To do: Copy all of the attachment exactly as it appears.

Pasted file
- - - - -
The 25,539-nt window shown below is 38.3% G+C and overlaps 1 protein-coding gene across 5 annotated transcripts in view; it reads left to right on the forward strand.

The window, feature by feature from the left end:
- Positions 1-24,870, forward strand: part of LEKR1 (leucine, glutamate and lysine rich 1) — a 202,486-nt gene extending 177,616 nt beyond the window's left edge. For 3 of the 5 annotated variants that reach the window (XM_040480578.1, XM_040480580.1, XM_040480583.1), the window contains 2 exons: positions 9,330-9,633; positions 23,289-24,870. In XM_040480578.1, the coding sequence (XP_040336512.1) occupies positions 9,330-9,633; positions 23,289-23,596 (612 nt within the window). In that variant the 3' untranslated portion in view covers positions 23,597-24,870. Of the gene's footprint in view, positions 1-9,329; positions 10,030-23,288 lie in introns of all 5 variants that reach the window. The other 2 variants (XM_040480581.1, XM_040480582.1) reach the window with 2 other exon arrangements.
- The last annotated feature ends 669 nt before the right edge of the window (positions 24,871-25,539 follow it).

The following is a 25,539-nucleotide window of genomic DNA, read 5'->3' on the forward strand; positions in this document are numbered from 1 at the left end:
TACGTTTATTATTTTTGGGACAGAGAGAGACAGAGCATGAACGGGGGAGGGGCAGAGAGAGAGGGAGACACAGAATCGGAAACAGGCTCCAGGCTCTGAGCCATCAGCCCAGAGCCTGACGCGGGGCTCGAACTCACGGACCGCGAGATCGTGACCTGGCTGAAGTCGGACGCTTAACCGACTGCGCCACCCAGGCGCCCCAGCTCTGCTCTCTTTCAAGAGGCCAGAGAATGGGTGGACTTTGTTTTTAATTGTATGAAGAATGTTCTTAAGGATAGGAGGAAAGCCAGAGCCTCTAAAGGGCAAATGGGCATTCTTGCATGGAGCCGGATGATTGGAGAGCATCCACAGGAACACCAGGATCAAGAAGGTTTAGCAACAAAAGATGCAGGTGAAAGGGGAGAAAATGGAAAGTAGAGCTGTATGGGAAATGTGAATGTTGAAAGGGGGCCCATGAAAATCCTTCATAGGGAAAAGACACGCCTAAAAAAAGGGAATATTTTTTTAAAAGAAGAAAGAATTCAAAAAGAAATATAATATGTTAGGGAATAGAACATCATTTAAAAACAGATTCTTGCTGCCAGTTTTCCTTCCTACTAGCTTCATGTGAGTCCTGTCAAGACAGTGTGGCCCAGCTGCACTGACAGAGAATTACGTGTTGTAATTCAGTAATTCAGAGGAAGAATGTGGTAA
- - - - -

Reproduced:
The 25,539-nt window shown below is 38.3% G+C and overlaps 1 protein-coding gene across 5 annotated transcripts in view; it reads left to right on the forward strand.

The window, feature by feature from the left end:
- Positions 1-24,870, forward strand: part of LEKR1 (leucine, glutamate and lysine rich 1) — a 202,486-nt gene extending 177,616 nt beyond the window's left edge. For 3 of the 5 annotated variants that reach the window (XM_040480578.1, XM_040480580.1, XM_040480583.1), the window contains 2 exons: positions 9,330-9,633; positions 23,289-24,870. In XM_040480578.1, the coding sequence (XP_040336512.1) occupies positions 9,330-9,633; positions 23,289-23,596 (612 nt within the window). In that variant the 3' untranslated portion in view covers positions 23,597-24,870. Of the gene's footprint in view, positions 1-9,329; positions 10,030-23,288 lie in introns of all 5 variants that reach the window. The other 2 variants (XM_040480581.1, XM_040480582.1) reach the window with 2 other exon arrangements.
- The last annotated feature ends 669 nt before the right edge of the window (positions 24,871-25,539 follow it).

The following is a 25,539-nucleotide window of genomic DNA, read 5'->3' on the forward strand; positions in this document are numbered from 1 at the left end:
TACGTTTATTATTTTTGGGACAGAGAGAGACAGAGCATGAACGGGGGAGGGGCAGAGAGAGAGGGAGACACAGAATCGGAAACAGGCTCCAGGCTCTGAGCCATCAGCCCAGAGCCTGACGCGGGGCTCGAACTCACGGACCGCGAGATCGTGACCTGGCTGAAGTCGGACGCTTAACCGACTGCGCCACCCAGGCGCCCCAGCTCTGCTCTCTTTCAAGAGGCCAGAGAATGGGTGGACTTTGTTTTTAATTGTATGAAGAATGTTCTTAAGGATAGGAGGAAAGCCAGAGCCTCTAAAGGGCAAATGGGCATTCTTGCATGGAGCCGGATGATTGGAGAGCATCCACAGGAACACCAGGATCAAGAAGGTTTAGCAACAAAAGATGCAGGTGAAAGGGGAGAAAATGGAAAGTAGAGCTGTATGGGAAATGTGAATGTTGAAAGGGGGCCCATGAAAATCCTTCATAGGGAAAAGACACGCCTAAAAAAAGGGAATATTTTTTTAAAAGAAGAAAGAATTCAAAAAGAAATATAATATGTTAGGGAATAGAACATCATTTAAAAACAGATTCTTGCTGCCAGTTTTCCTTCCTACTAGCTTCATGTGAGTCCTGTCAAGACAGTGTGGCCCAGCTGCACTGACAGAGAATTACGTGTTGTAATTCAGTAATTCAGAGGAAGAATGTGGTAA